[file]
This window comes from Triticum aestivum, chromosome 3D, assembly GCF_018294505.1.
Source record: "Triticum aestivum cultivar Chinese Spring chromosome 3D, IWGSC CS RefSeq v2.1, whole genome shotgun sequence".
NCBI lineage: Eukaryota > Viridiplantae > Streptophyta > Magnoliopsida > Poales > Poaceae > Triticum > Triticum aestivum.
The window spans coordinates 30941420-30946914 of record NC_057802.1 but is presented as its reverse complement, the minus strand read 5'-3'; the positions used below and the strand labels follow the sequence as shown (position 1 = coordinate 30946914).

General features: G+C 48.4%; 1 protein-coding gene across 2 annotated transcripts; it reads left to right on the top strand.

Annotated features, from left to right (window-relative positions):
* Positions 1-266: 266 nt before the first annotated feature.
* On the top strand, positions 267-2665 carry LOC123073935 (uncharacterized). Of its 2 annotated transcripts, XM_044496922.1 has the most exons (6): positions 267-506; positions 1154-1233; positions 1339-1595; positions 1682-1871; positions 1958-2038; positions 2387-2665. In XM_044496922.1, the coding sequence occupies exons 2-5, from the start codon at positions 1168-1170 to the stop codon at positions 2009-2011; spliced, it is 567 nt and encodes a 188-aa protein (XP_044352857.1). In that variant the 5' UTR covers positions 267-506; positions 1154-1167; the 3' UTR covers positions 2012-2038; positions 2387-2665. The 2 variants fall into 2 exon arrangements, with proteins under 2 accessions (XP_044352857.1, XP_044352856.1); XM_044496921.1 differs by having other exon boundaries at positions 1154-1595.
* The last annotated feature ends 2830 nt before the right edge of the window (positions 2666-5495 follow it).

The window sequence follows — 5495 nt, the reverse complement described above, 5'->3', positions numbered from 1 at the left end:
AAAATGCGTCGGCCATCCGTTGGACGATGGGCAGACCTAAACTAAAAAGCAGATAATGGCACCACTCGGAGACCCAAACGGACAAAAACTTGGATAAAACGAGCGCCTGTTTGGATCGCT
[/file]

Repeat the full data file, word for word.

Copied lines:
This window comes from Triticum aestivum, chromosome 3D, assembly GCF_018294505.1.
Source record: "Triticum aestivum cultivar Chinese Spring chromosome 3D, IWGSC CS RefSeq v2.1, whole genome shotgun sequence".
NCBI lineage: Eukaryota > Viridiplantae > Streptophyta > Magnoliopsida > Poales > Poaceae > Triticum > Triticum aestivum.
The window spans coordinates 30941420-30946914 of record NC_057802.1 but is presented as its reverse complement, the minus strand read 5'-3'; the positions used below and the strand labels follow the sequence as shown (position 1 = coordinate 30946914).

General features: G+C 48.4%; 1 protein-coding gene across 2 annotated transcripts; it reads left to right on the top strand.

Annotated features, from left to right (window-relative positions):
* Positions 1-266: 266 nt before the first annotated feature.
* On the top strand, positions 267-2665 carry LOC123073935 (uncharacterized). Of its 2 annotated transcripts, XM_044496922.1 has the most exons (6): positions 267-506; positions 1154-1233; positions 1339-1595; positions 1682-1871; positions 1958-2038; positions 2387-2665. In XM_044496922.1, the coding sequence occupies exons 2-5, from the start codon at positions 1168-1170 to the stop codon at positions 2009-2011; spliced, it is 567 nt and encodes a 188-aa protein (XP_044352857.1). In that variant the 5' UTR covers positions 267-506; positions 1154-1167; the 3' UTR covers positions 2012-2038; positions 2387-2665. The 2 variants fall into 2 exon arrangements, with proteins under 2 accessions (XP_044352857.1, XP_044352856.1); XM_044496921.1 differs by having other exon boundaries at positions 1154-1595.
* The last annotated feature ends 2830 nt before the right edge of the window (positions 2666-5495 follow it).

The window sequence follows — 5495 nt, the reverse complement described above, 5'->3', positions numbered from 1 at the left end:
AAAATGCGTCGGCCATCCGTTGGACGATGGGCAGACCTAAACTAAAAAGCAGATAATGGCACCACTCGGAGACCCAAACGGACAAAAACTTGGATAAAACGAGCGCCTGTTTGGATCGCT